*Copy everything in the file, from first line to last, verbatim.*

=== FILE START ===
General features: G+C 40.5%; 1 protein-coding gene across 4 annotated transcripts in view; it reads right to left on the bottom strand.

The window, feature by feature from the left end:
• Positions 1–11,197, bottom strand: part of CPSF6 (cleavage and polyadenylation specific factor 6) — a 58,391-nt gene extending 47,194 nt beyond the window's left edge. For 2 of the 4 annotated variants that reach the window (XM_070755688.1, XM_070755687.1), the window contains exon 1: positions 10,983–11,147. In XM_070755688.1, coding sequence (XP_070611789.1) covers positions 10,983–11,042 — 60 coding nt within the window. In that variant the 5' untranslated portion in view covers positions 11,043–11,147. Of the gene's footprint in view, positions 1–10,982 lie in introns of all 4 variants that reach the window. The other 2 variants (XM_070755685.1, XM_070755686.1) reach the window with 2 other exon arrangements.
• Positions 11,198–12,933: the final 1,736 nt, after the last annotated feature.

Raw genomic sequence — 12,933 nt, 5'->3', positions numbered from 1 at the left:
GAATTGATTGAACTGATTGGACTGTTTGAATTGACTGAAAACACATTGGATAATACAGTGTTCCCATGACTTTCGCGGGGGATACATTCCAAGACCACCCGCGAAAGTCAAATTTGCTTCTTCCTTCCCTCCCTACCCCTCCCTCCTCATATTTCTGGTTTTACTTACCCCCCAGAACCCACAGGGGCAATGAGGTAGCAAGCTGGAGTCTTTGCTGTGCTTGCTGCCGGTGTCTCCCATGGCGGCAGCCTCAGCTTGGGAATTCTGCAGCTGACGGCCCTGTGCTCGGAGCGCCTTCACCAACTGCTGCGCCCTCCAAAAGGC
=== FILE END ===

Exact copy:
General features: G+C 40.5%; 1 protein-coding gene across 4 annotated transcripts in view; it reads right to left on the bottom strand.

The window, feature by feature from the left end:
• Positions 1–11,197, bottom strand: part of CPSF6 (cleavage and polyadenylation specific factor 6) — a 58,391-nt gene extending 47,194 nt beyond the window's left edge. For 2 of the 4 annotated variants that reach the window (XM_070755688.1, XM_070755687.1), the window contains exon 1: positions 10,983–11,147. In XM_070755688.1, coding sequence (XP_070611789.1) covers positions 10,983–11,042 — 60 coding nt within the window. In that variant the 5' untranslated portion in view covers positions 11,043–11,147. Of the gene's footprint in view, positions 1–10,982 lie in introns of all 4 variants that reach the window. The other 2 variants (XM_070755685.1, XM_070755686.1) reach the window with 2 other exon arrangements.
• Positions 11,198–12,933: the final 1,736 nt, after the last annotated feature.

Raw genomic sequence — 12,933 nt, 5'->3', positions numbered from 1 at the left:
GAATTGATTGAACTGATTGGACTGTTTGAATTGACTGAAAACACATTGGATAATACAGTGTTCCCATGACTTTCGCGGGGGATACATTCCAAGACCACCCGCGAAAGTCAAATTTGCTTCTTCCTTCCCTCCCTACCCCTCCCTCCTCATATTTCTGGTTTTACTTACCCCCCAGAACCCACAGGGGCAATGAGGTAGCAAGCTGGAGTCTTTGCTGTGCTTGCTGCCGGTGTCTCCCATGGCGGCAGCCTCAGCTTGGGAATTCTGCAGCTGACGGCCCTGTGCTCGGAGCGCCTTCACCAACTGCTGCGCCCTCCAAAAGGC